Simon Katich eased into the opener's slot with a fine half-century © Getty Images

Australia's Ashes wounds are still deep and fresh but after the initial Super Series outing ended in a runaway success the team message was "we're back". At the end of the match Ricky Ponting talked about the "flak - some fair, some unfair" - the team has copped and today Simon Katich said the result would help the players move on from the England defeat.

"It was a couple of weeks in the making," Katich said of the performance. "After the Ashes finished the guys were disappointed so it was nice to start the season well. It's hard not to think about what happened because it was so recent. Even though it's a different form of the game, we were playing against a talented side and it was good to see."

In England, Australia failed to maintain their intensity, especially when under pressure, but as they cruised to a 93-run victory in Melbourne on Wednesday the players were genuinely and collectively excited. It was understandable that the star-studded World XI could not match the group motivation of an outfit with various points to re-prove.

"I'm not sure whether we wanted it more," Katich said. "Maybe we did. What's difficult is the fact that they [the World XI] play different roles for their county, so that might be hard to adjust to. We are playing in our roles all time." The imbalance was clear and the desire is something Australia need to maintain through the remainder of the series, which continues with the second ODI on Friday, and when the spur from the Ashes gradually subsides.

Katich has even more motivation as he attempts to secure the opening spot created by Matthew Hayden's omission. Making 58 in Australia's 255 for 8, Katich outlasted a boundary-carving Adam Gilchrist and felt comfortable in the role.

"We've talked about the way Gilly plays and he's going to do it his way regardless of how I'm batting," he said. "As a partnership we can bat as we see it, playing on instinct rather than having too many premeditated ideas."

The combination is more subtle than the biff-bash of Gilchrist and Hayden, and Katich said he was happy to "tick away at the score". "It's hard when you see Gilly playing all these massive shots because I'd love to be able to do that as well," he said. "Unfortunately I can't. I just have to sit and watch from the other end."

While Katich was finding his feet at the top of the order, a number of the Australian fielders discovered extra stability on the soft, slippery surface by using football boots. The World XI considered and rejected the idea, but their opponents ordered studded footwear. "We used normal spikes to bat and bowl," Katich said, "but while fielding most of us were wearing boots the footballers would wear."

Daniel Vettori excelled when several bigger names failed in the first match of the Super Series © Getty Images

Daniel Vettori believed the players' disappointment in the dressing room, following the comprehensive opening Super Series loss, matched the mood of any national team's defeat. The question of desire has been repeatedly raised in the lead-up to the contest and the responses of Vettori and the captain Shaun Pollock provided hope of a swift recovery for Friday's second match.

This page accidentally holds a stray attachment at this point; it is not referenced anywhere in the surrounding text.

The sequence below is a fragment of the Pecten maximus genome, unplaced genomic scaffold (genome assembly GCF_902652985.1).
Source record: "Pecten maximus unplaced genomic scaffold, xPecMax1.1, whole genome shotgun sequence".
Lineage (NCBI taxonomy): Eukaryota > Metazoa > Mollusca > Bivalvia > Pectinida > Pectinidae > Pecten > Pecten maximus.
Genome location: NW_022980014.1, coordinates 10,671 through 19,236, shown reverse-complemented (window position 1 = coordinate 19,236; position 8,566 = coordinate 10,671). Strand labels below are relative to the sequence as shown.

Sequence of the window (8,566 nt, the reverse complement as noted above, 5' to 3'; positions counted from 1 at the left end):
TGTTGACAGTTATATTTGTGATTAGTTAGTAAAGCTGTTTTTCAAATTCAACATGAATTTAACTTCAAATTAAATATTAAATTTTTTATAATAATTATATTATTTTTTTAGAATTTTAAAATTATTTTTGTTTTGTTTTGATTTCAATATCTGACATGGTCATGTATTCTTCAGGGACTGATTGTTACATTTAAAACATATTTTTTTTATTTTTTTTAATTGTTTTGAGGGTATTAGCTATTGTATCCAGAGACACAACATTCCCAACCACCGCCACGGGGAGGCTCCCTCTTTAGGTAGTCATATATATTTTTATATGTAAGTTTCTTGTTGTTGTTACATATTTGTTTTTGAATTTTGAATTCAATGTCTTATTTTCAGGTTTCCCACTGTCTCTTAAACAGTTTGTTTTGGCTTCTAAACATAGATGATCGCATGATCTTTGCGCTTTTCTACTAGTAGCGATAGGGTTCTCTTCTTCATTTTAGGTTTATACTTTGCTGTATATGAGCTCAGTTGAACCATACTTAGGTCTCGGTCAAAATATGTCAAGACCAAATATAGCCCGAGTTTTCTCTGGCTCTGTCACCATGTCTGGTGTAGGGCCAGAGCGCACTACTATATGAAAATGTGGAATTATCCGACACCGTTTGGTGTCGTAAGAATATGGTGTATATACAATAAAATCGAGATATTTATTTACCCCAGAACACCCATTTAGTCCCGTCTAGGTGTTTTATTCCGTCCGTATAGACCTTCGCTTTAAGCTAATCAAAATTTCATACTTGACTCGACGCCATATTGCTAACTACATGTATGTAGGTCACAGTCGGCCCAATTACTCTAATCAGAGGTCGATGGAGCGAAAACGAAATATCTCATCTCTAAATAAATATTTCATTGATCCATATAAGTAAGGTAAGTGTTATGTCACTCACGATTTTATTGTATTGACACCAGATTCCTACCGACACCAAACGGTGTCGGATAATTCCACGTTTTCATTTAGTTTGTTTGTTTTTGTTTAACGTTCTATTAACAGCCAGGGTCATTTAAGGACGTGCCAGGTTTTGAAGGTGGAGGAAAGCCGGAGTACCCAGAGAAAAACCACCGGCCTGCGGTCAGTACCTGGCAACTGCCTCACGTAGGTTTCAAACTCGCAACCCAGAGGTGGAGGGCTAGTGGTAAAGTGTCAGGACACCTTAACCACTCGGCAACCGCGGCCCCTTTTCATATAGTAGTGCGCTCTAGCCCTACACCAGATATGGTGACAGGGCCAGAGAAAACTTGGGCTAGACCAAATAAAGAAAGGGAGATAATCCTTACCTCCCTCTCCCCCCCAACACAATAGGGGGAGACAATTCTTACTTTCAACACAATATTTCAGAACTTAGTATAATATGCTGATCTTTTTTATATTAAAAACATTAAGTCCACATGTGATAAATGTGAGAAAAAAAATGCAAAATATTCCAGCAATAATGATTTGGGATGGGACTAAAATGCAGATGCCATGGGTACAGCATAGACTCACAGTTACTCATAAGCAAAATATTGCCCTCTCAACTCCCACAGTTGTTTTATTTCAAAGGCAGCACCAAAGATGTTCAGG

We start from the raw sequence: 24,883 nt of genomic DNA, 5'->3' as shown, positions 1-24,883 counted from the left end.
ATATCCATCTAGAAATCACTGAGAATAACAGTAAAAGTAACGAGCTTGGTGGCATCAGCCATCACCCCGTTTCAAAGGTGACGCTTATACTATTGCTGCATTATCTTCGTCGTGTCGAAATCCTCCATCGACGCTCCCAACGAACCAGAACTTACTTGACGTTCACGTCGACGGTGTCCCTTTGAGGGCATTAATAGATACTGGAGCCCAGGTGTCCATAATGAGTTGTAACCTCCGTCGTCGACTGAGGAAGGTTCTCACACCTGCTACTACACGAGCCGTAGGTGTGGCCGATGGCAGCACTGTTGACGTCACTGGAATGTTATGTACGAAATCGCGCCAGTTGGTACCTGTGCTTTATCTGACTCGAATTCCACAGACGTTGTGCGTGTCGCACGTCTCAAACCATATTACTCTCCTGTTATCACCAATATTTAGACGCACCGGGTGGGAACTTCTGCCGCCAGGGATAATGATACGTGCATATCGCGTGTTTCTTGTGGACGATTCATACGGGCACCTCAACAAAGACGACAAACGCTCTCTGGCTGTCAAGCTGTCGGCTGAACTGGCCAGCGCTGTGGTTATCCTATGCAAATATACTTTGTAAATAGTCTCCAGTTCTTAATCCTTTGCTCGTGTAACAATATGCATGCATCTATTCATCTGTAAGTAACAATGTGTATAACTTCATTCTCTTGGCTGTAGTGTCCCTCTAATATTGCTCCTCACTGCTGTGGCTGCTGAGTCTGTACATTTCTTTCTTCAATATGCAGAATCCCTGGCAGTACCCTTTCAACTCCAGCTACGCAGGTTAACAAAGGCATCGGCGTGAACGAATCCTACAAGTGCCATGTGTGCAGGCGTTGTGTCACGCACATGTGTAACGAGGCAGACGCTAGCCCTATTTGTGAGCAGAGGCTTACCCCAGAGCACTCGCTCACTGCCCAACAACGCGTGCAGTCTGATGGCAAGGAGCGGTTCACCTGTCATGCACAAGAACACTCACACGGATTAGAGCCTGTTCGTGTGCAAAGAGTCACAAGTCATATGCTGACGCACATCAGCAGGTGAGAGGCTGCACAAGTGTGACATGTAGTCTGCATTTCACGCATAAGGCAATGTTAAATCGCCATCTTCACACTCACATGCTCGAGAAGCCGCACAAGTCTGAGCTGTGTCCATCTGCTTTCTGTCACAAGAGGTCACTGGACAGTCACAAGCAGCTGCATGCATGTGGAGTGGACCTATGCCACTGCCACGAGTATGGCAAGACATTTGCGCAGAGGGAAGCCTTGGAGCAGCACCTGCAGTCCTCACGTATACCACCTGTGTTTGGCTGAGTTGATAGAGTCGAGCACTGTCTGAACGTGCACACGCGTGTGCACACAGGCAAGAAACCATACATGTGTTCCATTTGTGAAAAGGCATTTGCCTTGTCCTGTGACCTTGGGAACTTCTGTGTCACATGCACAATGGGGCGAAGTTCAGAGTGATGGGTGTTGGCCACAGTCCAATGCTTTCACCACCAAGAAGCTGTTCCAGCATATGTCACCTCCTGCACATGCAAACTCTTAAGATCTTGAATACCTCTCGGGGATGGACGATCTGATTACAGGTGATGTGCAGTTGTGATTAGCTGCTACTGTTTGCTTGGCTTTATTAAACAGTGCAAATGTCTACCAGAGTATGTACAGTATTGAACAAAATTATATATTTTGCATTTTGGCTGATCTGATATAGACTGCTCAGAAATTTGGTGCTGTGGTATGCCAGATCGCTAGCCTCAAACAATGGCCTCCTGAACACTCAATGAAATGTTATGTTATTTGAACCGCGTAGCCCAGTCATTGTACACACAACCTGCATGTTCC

"There was a huge amount of disappointment and a bit of soul searching about why that performance happened," Vettori said of the 93-run defeat. "It picked up pretty soon and we talked about ways of rectifying the situation to get back into the series as soon as possible."

With only two days between matches, building batting partnerships will be the main focus and the problem was also raised by Pollock when he called the loss "disappointing". "We thought we were maybe trying to win the game too early," Vettori said. "With such a star-studded batting line-up guys are used to taking the responsibility on themselves to win games, but with so many good batsmen you can take more time and build partnerships."

Only Sangakkara, Flintoff and Vettori reached 15 for the World XI and the players understand they are responsible for the credibility of a test-tube series. "For it to be a success people want to see a 2-1 result and a close Test match and that's what we're here for," Vettori said. "If we lose like that again it will be hugely disappointing but we're confident we can turn it around."

The players have often said how well they have bonded over the past week and Vettori reiterated their only goal was winning. "There are a lot of guys who have been on receiving end of hidings from Australia and this was our chance to put it right," he said. "Australia came out with huge amount of intensity but we were trying to win as much as they were."

One aspect Vettori, who claimed the match's best figures with 4 for 33, glowed about was bowling in tandem with Muttiah Muralitharan. "It was exciting," Vettori said. "It's not something I thought about at the time, but I'll reflect on it today and over the next couple of days and it will be one of the highlights of my career." The competitiveness of the first ODI was disappointing, but the sub-plots were definitely worth watching.

Peter English is the Australasian editor of Cricinfo